How and When to Fire a Customer – How to Fire a Retail Customer (Part 4 of 6) – Part company

Sometimes, despite your best efforts, you can’t turn every retail customer into a profitable relationship. Unprofitable, high maintenance customers usually identify themselves when you realize the cost of servicing a particular patron exceeds the potential of any related financial gain in the foreseeable future, including late payments, wear and tear on staff, excessive demands on staff time, and excessive use of “free” products or services. The cost of servicing this patron is a drain on your limited resources, so it’s best to cut your losses in this situation.So far we’ve covered the ground rules, like leaving emotion out of your decision and avoiding doing anything drastic in the heat of the moment, and in part 3 I shared some specific points on how to know when to take the drastic step of parting company with a retail high maintenance patron.So, now that you know when to pull the trigger, how should you go about it? Let’s get down to the nuts and bolts.How to ‘Fire’ a Retail PatronHere are some suggestions for ways to end the relationship while minimizing the inevitable fallout and bad PR.First, maintain the dignity of the patron – NEVER try to get the customer to stop patronizing your establishment by ignoring them, giving them the cold shoulder, or supplying them a lower standard of service, while hoping “they get the message” and just go away. Taking this approach is certain to generate a huge amount of negative PR by the person who, quite correctly, thinks they’re being snubbed. Remember, happy customers will tell a few of their experiences, while unhappy customers will tell dozens!
Always do it face-to-face, politely – admittedly, it can be hard to face a customer in this situation, but, conversely, facing the customer will cause the same (or even a greater) amount of discomfort on their part and facilitate helping them out the door.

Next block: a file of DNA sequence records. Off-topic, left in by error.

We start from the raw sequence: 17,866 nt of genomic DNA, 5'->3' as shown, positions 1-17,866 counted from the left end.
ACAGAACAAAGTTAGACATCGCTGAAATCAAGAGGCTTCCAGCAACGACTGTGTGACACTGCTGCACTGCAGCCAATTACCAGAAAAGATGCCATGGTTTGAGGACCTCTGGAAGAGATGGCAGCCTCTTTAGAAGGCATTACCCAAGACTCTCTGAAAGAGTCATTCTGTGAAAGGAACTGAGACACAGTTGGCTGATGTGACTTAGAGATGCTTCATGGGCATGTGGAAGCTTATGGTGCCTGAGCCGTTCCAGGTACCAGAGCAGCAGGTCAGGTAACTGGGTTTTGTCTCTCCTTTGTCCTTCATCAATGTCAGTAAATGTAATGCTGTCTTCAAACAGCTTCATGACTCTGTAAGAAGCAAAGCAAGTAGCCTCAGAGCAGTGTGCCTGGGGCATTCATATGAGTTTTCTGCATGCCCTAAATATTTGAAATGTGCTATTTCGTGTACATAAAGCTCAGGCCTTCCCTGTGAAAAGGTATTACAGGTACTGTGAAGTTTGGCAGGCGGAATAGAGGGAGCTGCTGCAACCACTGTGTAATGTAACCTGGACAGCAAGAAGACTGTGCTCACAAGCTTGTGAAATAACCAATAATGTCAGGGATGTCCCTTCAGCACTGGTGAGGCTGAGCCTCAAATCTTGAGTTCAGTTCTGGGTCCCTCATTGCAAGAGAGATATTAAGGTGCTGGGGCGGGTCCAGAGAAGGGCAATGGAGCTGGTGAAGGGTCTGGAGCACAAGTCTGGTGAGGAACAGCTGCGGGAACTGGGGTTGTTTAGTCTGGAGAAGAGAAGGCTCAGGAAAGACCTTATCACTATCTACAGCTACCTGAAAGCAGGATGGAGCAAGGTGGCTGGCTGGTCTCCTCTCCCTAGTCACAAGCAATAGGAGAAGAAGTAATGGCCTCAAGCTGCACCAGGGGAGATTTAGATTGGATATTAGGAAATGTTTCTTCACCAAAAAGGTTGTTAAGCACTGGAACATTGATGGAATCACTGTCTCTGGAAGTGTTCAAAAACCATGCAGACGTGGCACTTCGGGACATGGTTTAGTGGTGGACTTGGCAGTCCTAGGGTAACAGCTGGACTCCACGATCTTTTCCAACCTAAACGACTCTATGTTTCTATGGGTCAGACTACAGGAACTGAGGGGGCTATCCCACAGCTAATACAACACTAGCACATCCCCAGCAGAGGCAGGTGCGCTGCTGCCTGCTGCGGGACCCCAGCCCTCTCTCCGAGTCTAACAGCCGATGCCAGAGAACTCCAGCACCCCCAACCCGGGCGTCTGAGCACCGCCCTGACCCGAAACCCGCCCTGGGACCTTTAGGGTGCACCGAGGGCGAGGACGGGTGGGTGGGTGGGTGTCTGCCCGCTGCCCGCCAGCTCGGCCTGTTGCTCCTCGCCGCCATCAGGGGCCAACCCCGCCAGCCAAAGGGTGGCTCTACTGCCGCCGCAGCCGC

Apologize (really!) for not being able to meet their expectations, then suggest other establishments that might better meet their needs – make this a sincere recommendation, not an attempt to just dump the person on a competitor you don’t like. Suggest a specific competitor instead of just “someone else”. The better match you suggest, the better chance they’ll be happy there and you won’t see them again.
If necessary, because the customer isn’t taking the hint, be politely firm, making it clear that you’re ending the relationship.The Bottom LineWhen you have to fire a retail patron, it’s best to maintain the dignity of the patron by doing it face-to-face, politely, and apologetically. Be firm, accept responsibility for not being able to meet their needs or expectations, and make a solid recommendation of a specific competitor that might be able to better serve them.In part 5, “How and When to Fire a Customer–When to Fire a Professional Practice Client or Patient”, we’ll apply these principles to the world of professional practices and learn when it’s time to pull the plug on high maintenance clients and patients there.Do these suggestions make sense to you? From your experience, am I right on or did I leave something out? I’ll look forward to hearing about your experiences.